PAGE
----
Throughout the conference there was a lot of discussion on the gulf between academics, the specialist press, registered preservation groups, and hobbyists or fans. It was stressed that academics rely on and utilise the efforts of amateurs - there is value in the work they do. Something like scanning and archiving magazines, or dumping and preserving game data, has typically fallen to the fan community, working in a grey area around copyright.

The Race Is On To Save A Valuable Resource Of Video Game History 2
CTW covered a wide range of topics relating the home computer and video game industry — Image: Jaroslav Švelch / CTW

Dr Poppy Wilde shared her thoughts: "We have to remember that each level of users and groups are serving equally as important and as valid, but differing commentaries. So academics are obviously very privileged with the time that we have to explore things from a deep theoretical academic research perspective. As you say, we've got fans and historians who are looking at that from another perspective."

This overlap of disciplines, four distinct pillars looking at games history, is fascinating, especially given that they seldom seem to interact directly. I ask if academia would want the fan community to adopt a more scientific method in their work.

Dr Wilde disagrees: "My perspective would be to say, no. Because actually, then, what we would be studying would be an imposition of a cultural archival practice. And fans themselves are doing really interesting work through their curation practices, rather than it being a right or a wrong way."

So if you're reading this, and you toil away scanning or dumping or preserving. Know that your efforts are invaluable. The window to document and preserve the start of the video game industry moves further away with each year.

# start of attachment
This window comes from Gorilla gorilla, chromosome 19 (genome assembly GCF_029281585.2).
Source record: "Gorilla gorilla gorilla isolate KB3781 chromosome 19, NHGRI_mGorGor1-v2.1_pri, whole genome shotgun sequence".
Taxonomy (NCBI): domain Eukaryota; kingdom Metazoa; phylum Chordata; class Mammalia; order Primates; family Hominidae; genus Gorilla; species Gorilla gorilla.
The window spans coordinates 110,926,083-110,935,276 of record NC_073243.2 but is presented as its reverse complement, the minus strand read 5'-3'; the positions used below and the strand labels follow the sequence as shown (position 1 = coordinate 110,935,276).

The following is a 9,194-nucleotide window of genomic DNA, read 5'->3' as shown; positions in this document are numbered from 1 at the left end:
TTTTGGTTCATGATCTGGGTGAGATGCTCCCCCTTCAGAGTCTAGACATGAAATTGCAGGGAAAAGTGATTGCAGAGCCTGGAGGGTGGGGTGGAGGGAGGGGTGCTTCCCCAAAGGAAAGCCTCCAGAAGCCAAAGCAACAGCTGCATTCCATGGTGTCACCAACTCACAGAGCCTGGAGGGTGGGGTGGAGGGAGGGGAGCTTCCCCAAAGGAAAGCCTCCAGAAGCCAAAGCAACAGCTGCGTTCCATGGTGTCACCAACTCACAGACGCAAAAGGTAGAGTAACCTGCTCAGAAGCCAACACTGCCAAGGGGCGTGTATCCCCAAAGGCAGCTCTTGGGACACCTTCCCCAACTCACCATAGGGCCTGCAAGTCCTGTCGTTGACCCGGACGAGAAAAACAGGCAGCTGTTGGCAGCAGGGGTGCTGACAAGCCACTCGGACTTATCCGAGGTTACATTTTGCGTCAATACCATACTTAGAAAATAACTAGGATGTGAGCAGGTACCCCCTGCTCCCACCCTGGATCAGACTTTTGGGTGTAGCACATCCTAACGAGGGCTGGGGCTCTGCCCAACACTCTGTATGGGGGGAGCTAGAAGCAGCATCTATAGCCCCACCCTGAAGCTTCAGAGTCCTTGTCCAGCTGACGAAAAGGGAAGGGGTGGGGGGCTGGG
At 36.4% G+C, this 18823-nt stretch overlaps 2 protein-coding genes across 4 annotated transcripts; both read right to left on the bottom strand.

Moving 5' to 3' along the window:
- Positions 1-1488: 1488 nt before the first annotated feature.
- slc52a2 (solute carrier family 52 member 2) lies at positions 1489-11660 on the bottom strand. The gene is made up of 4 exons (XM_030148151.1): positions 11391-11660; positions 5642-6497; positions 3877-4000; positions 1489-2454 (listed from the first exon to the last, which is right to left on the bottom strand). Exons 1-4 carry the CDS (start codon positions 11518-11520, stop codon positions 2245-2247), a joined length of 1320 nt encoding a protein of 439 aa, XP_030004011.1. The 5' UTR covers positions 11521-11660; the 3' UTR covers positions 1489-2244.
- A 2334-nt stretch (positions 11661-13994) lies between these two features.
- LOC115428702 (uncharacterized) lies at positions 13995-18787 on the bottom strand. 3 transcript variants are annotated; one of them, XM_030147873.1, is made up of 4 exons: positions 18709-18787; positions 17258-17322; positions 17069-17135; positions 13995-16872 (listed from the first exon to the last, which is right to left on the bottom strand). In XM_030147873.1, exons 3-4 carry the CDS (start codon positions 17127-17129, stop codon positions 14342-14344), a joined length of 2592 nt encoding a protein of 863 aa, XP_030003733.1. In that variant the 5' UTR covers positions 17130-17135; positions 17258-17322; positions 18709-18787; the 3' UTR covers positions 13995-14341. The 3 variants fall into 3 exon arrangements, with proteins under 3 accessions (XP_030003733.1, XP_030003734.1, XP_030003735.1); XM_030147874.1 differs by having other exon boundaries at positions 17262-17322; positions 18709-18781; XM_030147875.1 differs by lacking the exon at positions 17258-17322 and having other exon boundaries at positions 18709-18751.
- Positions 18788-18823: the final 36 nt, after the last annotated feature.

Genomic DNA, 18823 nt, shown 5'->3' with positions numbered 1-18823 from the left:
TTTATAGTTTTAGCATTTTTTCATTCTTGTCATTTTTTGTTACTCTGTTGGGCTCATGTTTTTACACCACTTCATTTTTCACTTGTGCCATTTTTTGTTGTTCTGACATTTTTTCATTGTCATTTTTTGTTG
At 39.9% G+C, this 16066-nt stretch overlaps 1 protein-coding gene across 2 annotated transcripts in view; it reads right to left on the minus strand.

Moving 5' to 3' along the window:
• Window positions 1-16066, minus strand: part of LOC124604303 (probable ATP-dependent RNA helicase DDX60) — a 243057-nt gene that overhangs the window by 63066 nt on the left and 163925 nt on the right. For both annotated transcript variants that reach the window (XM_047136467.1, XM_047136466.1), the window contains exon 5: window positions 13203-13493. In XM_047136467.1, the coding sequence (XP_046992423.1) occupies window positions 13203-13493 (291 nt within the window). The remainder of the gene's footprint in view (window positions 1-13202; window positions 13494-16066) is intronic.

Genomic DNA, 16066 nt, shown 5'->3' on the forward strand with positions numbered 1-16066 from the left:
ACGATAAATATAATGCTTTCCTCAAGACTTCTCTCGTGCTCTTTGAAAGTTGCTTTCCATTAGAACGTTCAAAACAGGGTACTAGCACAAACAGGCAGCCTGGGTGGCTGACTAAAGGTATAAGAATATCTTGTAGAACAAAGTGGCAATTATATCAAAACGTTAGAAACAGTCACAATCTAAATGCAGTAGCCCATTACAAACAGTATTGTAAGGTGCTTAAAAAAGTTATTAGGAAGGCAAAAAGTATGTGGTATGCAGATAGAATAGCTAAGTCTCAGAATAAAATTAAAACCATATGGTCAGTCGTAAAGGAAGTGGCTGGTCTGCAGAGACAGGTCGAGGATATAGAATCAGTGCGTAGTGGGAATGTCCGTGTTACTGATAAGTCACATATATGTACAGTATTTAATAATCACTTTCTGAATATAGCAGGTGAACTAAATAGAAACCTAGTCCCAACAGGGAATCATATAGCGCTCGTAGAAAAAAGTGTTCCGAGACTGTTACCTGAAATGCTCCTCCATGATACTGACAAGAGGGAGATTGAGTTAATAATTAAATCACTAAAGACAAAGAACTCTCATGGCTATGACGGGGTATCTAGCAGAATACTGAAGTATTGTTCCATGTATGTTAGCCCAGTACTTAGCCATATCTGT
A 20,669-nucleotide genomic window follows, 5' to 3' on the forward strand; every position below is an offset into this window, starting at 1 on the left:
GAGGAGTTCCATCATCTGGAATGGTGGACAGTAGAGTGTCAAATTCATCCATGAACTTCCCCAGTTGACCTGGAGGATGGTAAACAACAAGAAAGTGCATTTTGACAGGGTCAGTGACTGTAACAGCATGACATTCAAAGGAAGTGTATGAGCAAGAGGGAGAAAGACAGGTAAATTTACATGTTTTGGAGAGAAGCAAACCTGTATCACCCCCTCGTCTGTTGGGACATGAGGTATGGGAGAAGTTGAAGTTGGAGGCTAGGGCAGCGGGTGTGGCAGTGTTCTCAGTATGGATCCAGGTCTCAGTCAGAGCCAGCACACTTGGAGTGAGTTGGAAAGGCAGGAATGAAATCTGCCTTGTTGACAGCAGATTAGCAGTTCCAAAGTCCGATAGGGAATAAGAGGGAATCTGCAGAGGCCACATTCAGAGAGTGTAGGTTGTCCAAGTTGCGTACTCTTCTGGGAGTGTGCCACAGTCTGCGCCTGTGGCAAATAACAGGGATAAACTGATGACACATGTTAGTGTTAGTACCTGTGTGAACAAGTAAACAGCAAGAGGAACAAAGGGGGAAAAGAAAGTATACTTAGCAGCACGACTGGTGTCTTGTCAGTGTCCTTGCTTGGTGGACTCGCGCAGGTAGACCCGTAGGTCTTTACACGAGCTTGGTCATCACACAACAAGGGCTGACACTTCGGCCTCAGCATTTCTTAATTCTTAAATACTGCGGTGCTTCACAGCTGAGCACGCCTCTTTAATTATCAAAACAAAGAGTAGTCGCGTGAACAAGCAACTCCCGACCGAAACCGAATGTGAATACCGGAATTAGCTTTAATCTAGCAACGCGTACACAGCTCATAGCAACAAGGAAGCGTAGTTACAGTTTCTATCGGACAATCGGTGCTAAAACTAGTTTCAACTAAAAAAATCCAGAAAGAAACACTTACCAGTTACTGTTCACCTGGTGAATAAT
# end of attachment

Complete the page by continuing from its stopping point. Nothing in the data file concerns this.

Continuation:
To give an example of how this has helped academics, Richard Sherriff used a different newspaper, Popular Computing Weekly, along with fan scans of Crash magazine, to correlate sales charts with Crash Smash awards. What he found is that cumulatively, on average, the number of Crash Smash awards each month did not change - however, the presence of these games in the charts did decline markedly.

The research is a work in progress, with various theories on why. First, it's important to know who collated the charts: for the first six months, the Spectrum charts for PCW were by a small retailer, Buffer Computer Shop. Then it swapped over to WH Smiths, who, to a degree, were able to manipulate the market. Then it was Boots. Then, in September 1985, it was Gallup, which Sherriff suggests was the most reliable in terms of accuracy.

Apart from the reliability of the charts, it's possible that there was buyer fatigue after a time, with so many Crash Smash awards, or possibly the declining prominence of the ZX Spectrum and Crash magazine in the overall market. At the very least, it suggests the enthusiast press had a declining influence on consumer purchasing as the decade went on. Further research is needed.

But as you can see, academics such as Švelch and Sherriff are relying on materials which, for the most part, have been preserved by the fans. Sherriff states in his talk we are lucky they've done this.

Please help address this glaring void in British computing history. Do you know where to find the missing issues of Computer Trade Weekly?